Skip to the main content
Artist-in-Residence, Andrea Tsang Jackson.

Artist-in-Residence, Andrea Tsang Jackson

Andrea Tsang Jackson, self described “designer and maker” carefully adheres a blue fabric appliqué with an iron, making sure it is facing in the direction that the visitor has indicated. She is creating a quilt block with fabrics chosen by a museum visitor. The simple block, a traditional “Bear Claw” pattern, will become one of what Andrea hopes to be more than 900 contributions to an enormous colourful collaborative quilt, a huge project that Andrea has entitled the “Here and Elsewhere Bee.” Andrea is the artist in residence at the Canadian Museum of Immigration at Pier 21, and her project gives a physical representation of the theme of “Arrival” in the Canada: Day 1 exhibit.

Andrea is working on the quilt.

As Andrea irons, the young woman who selected the fabric piece tells the story of her family’s journey from Syria to Canada, and explains why the blue represents her ancestors’ first impressions of the Canadian landscape. When new visitors wander in to the exhibit space, Andrea welcomes them and encourages them to create a block by choosing from a selection of fabrics displayed in vintage suitcases. She asks them to choose a fabric that represents why or how their family came to Canada, or what Canada means to them. Every single square on the quilt, more than 250 so far, is accompanied by a story that Andrea listens to, and records a few notes about in a large journal.

Andrea attaches the fabric block to the wall.

Suspended from a huge, almost 12 foot tall template that Andrea uses a ladder to access, the quilt is slowly but surely taking shape with visitors’ many blocks. Many of the stories that accompany the blocks share themes and Andrea has grouped blocks with similar motifs. She points to sections about nature, gardening, flag colours, industry, freedom, bravery, journeys, farming, dreams, love, new life, opportunity, and others. The fabrics, donated by Patch Halifax, are printed with abstract colourful patterns, as well as more realistic prints of animals, nature or people.

“I love how fabrics can transcend culture,” says Andrea and points out how many different people with different backgrounds would choose the same print to symbolize their story. One of the largest sections of blocks, including Andrea’s own block, are of ones that represent people’s ancestors. A repeating fabric here is printed with a woman with pinned up hair. Andrea explains that this fabric was chosen by several visitors with different European, Asian or African backgrounds to represent a grandmother in their family.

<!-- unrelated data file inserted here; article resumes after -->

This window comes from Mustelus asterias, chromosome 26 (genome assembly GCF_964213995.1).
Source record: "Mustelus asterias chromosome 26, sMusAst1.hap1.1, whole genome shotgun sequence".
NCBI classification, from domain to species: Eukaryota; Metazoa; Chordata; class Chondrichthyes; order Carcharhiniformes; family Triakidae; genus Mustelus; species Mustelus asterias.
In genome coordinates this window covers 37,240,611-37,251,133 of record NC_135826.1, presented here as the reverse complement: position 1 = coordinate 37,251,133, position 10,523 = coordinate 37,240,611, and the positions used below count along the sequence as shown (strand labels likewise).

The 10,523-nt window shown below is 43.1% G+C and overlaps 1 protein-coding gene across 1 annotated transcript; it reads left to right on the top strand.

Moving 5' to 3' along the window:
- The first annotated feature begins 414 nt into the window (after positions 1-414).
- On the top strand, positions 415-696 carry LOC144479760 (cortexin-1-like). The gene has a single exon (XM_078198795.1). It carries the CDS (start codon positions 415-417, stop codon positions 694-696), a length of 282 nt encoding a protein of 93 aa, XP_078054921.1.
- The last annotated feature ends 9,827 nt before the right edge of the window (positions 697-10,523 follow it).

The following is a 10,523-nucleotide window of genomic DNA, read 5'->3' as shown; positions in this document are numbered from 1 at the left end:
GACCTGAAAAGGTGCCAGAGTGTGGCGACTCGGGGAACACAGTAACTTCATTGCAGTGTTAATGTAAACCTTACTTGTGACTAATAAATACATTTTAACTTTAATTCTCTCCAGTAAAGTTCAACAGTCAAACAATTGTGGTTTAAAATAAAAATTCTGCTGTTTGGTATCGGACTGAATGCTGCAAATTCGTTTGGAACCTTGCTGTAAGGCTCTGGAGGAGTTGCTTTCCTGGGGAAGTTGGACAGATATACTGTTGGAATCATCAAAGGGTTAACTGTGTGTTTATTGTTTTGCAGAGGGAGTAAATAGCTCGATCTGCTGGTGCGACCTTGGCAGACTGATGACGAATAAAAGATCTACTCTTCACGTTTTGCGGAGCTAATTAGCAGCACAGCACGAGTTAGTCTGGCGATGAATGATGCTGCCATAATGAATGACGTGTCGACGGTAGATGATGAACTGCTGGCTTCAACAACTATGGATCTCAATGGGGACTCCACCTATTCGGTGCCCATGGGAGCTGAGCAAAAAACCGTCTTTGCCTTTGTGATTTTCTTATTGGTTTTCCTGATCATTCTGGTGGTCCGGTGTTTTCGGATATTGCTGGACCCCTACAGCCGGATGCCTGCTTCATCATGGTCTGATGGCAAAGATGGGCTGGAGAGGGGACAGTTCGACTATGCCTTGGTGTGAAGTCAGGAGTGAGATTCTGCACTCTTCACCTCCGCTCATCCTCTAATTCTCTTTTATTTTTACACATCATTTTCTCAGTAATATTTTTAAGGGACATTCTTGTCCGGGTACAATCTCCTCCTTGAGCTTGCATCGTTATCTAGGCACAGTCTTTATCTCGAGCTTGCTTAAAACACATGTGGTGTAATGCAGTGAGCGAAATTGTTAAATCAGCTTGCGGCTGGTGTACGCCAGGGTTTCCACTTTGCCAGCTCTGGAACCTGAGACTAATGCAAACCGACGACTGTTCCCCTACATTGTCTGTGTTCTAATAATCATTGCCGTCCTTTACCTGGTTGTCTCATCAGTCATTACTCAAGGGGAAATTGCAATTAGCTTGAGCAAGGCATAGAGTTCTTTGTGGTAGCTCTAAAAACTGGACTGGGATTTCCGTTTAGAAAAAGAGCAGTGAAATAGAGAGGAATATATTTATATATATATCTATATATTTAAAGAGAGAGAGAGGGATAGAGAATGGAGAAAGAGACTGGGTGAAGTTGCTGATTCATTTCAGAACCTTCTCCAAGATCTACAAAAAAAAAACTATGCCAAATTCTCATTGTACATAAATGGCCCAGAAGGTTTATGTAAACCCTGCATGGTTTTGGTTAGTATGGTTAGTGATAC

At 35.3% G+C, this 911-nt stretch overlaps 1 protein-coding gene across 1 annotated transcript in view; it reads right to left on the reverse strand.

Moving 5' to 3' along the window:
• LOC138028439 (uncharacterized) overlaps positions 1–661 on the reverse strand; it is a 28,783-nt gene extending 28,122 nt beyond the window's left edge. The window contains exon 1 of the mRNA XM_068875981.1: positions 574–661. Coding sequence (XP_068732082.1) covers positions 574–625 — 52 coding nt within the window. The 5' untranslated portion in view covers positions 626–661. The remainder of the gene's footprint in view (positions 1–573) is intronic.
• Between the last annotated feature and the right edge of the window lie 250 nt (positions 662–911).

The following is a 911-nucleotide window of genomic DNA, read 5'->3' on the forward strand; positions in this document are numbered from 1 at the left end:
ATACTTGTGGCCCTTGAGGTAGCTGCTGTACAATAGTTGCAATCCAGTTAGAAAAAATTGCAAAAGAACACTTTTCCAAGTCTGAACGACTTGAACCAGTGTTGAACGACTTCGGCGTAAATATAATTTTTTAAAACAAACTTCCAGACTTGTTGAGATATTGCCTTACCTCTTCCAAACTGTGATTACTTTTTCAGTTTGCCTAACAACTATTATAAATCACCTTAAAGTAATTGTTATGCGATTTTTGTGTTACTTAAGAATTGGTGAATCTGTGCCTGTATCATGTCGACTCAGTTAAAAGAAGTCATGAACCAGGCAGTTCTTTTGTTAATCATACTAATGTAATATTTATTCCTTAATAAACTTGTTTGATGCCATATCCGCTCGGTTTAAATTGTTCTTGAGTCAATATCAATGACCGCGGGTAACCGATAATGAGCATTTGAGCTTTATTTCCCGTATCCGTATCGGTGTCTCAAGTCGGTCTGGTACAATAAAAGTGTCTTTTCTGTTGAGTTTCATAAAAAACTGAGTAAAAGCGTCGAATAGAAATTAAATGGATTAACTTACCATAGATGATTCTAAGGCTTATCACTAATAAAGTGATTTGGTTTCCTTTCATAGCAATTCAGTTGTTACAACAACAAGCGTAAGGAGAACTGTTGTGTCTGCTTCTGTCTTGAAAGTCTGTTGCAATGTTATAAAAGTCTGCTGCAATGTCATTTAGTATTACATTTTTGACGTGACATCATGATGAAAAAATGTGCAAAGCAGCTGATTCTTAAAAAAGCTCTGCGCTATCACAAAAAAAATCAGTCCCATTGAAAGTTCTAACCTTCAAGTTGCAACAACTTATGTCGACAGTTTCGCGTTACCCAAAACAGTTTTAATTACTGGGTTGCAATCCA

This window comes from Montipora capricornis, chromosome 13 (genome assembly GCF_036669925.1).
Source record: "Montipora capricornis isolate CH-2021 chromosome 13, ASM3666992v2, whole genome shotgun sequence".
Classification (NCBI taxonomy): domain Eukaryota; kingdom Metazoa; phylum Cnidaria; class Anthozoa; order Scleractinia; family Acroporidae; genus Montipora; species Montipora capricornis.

Andrea stands on the ladder in front of the quilt.

“The opportunity for visitors to create a block facilitates the storytelling,” says Andrea, “by this point in the exhibit the visitors are often ready to let some things out.” To demonstrate, Andrea points to a block that contains a fabric with bright pink flowers on a navy blue background. This fabric was chosen by a man originally from the Philippines for whom the navy blue symbolized masculinity, something that is celebrated in Filipino culture, and the bright pink flowers symbolized femininity. For this visitor, the joining of the two colours in the fabric represents his ability to express both masculinity and femininity in his new Canadian home without fear of reprimand.

Along with a way for visitors to share their immigration stories with the world, the project is also providing an opportunity for Andrea to “turn outwards, and really engage people in what modern quilting is.” Though she has only been “seriously quilting” for a year, Andrea notes that as an artist she often finds that she is working in isolation, so this project’s unique, collaborative improvisation has been inspirational for her. She loves collecting the stories and blocks, and enjoys not knowing exactly what the final project will look like. The simple pattern also allows the project to be accessible to everyone, regardless of age or skill level. “There is no need to be an expert quilter, or even to be very artistic to contribute” says Andrea.

The “Here and Elsewhere Bee” project will be on display, and under construction in the Canadian Immigration Hall until October. Andrea welcomes any and all visitors to create a block, share a story, and contribute to this incredible quilt.

Plan Your Visit

This year’s Artist-in-Residence program was made possible thanks to a special gift from Canada 150 Ambassador Fred Fountain and his wife Elizabeth.